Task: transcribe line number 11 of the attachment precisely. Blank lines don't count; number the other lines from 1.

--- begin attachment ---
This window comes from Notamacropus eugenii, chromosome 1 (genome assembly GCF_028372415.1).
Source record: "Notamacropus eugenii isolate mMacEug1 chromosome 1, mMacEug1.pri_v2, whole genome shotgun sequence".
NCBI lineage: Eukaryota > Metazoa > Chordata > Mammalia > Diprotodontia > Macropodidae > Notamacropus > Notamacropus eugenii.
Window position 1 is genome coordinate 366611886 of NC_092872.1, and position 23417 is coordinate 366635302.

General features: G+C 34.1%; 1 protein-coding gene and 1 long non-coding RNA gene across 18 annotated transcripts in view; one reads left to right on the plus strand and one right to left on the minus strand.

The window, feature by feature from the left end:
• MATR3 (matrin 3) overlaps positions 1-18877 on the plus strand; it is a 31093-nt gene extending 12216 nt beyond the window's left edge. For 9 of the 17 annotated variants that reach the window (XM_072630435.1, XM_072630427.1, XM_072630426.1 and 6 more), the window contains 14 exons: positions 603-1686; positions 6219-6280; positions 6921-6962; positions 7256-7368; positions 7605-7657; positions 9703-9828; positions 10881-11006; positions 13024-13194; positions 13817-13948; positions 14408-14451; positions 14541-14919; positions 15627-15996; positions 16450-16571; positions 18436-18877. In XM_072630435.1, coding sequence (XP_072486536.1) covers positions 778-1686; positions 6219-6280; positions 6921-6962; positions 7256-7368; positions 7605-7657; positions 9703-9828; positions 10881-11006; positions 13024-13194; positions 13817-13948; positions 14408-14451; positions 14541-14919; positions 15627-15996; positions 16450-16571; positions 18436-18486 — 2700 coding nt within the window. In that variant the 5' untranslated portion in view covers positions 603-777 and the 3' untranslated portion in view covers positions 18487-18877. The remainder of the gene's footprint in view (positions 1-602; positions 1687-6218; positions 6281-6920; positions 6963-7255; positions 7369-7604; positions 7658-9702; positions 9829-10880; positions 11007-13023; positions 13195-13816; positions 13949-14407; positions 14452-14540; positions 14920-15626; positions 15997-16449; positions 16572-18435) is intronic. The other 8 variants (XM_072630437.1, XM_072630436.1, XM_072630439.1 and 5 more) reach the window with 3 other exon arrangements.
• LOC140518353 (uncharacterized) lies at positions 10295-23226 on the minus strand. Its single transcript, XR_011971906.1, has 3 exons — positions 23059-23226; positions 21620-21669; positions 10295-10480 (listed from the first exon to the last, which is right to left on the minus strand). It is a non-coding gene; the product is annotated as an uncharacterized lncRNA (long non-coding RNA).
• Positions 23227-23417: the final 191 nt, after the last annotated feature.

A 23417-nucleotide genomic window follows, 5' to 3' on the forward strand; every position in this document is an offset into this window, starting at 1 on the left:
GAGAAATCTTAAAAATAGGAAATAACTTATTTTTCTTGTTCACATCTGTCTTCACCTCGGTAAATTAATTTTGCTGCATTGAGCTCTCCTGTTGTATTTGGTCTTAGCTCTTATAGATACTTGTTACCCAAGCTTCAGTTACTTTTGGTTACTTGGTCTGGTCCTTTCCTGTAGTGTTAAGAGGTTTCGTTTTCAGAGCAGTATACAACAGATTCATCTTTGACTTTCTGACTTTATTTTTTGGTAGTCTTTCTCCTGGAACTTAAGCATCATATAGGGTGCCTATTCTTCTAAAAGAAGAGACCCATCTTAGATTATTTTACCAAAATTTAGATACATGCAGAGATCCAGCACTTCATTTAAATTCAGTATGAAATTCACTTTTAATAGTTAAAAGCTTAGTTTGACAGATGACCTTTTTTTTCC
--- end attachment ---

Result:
GAGAAATCTTAAAAATAGGAAATAACTTATTTTTCTTGTTCACATCTGTCTTCACCTCGGTAAATTAATTTTGCTGCATTGAGCTCTCCTGTTGTATTTGGTCTTAGCTCTTATAGATACTTGTTACCCAAGCTTCAGTTACTTTTGGTTACTTGGTCTGGTCCTTTCCTGTAGTGTTAAGAGGTTTCGTTTTCAGAGCAGTATACAACAGATTCATCTTTGACTTTCTGACTTTATTTTTTGGTAGTCTTTCTCCTGGAACTTAAGCATCATATAGGGTGCCTATTCTTCTAAAAGAAGAGACCCATCTTAGATTATTTTACCAAAATTTAGATACATGCAGAGATCCAGCACTTCATTTAAATTCAGTATGAAATTCACTTTTAATAGTTAAAAGCTTAGTTTGACAGATGACCTTTTTTTTCC